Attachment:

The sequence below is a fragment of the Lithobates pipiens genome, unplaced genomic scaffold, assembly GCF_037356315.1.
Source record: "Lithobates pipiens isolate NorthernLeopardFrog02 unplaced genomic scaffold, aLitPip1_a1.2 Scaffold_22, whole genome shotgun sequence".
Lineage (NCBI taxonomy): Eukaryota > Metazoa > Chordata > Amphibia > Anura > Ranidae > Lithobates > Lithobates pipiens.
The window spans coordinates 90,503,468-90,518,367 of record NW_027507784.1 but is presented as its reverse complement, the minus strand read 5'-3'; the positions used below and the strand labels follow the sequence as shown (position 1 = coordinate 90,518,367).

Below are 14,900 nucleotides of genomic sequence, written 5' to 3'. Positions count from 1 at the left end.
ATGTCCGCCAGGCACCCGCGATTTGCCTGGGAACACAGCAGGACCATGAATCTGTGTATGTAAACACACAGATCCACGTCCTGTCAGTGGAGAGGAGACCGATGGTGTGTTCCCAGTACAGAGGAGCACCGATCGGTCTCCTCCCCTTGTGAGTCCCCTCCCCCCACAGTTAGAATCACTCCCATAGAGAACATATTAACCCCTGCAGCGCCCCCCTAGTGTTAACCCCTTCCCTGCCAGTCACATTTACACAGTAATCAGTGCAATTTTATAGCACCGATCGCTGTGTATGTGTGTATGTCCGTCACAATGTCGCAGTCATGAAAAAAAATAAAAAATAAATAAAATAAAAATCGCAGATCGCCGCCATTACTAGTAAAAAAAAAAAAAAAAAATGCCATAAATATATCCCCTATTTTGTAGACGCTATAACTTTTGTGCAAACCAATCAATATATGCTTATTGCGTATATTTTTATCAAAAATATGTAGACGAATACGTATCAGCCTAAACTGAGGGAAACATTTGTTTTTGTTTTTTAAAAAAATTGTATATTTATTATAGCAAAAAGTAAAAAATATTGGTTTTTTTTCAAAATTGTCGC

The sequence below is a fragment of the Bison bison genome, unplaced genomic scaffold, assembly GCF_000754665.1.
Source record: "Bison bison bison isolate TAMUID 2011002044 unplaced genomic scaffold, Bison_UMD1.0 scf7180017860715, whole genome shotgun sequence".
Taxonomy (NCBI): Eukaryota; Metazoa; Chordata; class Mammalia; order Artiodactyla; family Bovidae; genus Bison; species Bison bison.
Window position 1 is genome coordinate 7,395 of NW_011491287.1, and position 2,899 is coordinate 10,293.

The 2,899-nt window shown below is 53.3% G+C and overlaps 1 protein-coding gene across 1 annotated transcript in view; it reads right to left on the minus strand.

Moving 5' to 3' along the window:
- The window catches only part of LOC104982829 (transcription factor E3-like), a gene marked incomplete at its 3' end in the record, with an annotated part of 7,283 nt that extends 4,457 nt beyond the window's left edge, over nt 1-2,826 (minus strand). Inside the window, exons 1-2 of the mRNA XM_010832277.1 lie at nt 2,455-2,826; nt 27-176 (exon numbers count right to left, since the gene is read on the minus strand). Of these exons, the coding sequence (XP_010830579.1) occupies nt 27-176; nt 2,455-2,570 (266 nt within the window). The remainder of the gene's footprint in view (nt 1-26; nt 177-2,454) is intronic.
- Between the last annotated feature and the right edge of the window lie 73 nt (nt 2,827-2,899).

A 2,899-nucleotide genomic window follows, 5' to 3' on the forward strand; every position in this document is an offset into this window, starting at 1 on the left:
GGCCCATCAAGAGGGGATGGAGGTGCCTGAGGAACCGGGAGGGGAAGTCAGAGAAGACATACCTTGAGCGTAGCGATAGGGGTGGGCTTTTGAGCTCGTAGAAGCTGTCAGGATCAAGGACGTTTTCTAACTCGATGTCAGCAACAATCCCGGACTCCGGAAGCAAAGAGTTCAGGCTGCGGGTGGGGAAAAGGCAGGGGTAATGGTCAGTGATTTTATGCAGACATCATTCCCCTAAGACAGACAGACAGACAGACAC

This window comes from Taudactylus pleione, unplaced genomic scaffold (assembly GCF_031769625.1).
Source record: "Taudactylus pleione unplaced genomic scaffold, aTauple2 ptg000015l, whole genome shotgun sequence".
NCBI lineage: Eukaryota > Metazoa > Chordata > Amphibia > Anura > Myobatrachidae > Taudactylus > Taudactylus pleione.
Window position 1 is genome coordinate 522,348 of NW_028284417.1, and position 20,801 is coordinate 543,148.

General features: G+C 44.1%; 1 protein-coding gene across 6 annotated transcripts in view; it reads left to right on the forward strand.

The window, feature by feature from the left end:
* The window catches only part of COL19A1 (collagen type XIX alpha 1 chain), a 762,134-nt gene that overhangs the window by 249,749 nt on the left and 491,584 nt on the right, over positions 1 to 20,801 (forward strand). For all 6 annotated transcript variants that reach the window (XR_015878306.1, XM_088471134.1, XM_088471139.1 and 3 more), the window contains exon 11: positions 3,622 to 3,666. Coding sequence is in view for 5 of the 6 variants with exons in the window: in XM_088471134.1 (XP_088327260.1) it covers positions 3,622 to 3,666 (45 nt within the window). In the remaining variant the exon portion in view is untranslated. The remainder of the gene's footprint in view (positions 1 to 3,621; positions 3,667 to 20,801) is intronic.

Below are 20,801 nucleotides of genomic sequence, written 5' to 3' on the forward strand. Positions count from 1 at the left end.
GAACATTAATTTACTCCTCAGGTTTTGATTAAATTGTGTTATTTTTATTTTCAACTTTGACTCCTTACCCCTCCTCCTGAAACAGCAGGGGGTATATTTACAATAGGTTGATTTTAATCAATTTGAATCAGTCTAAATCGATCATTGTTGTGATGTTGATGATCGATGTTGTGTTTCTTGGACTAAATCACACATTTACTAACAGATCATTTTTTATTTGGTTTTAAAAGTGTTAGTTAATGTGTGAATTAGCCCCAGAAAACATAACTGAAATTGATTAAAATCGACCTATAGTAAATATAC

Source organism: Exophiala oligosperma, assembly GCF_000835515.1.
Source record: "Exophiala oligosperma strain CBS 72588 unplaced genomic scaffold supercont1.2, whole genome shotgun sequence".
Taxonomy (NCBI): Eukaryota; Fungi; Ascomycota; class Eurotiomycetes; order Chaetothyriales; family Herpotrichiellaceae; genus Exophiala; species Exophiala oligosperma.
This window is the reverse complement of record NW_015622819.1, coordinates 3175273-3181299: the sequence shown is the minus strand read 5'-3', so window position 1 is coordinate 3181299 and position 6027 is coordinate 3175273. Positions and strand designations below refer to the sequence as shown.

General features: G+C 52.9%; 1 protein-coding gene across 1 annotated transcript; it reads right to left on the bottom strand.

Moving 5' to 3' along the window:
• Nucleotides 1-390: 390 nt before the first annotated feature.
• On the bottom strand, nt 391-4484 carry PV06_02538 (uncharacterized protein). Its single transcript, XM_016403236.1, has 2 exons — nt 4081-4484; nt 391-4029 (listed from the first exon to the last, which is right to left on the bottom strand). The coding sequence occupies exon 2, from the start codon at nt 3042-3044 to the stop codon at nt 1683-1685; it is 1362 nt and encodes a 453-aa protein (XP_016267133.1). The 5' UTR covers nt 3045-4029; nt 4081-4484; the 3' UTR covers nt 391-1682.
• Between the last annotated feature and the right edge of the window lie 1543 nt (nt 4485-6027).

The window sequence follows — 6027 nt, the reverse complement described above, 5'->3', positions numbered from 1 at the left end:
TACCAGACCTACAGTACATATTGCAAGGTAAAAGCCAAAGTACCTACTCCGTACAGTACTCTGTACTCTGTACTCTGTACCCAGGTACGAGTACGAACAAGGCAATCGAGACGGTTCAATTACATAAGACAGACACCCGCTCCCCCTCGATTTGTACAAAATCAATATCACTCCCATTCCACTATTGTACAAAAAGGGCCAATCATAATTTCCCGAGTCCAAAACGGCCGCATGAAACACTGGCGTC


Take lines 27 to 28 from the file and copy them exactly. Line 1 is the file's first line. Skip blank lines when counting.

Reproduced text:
Source record: "Exophiala oligosperma strain CBS 72588 unplaced genomic scaffold supercont1.2, whole genome shotgun sequence".
Taxonomy (NCBI): Eukaryota; Fungi; Ascomycota; class Eurotiomycetes; order Chaetothyriales; family Herpotrichiellaceae; genus Exophiala; species Exophiala oligosperma.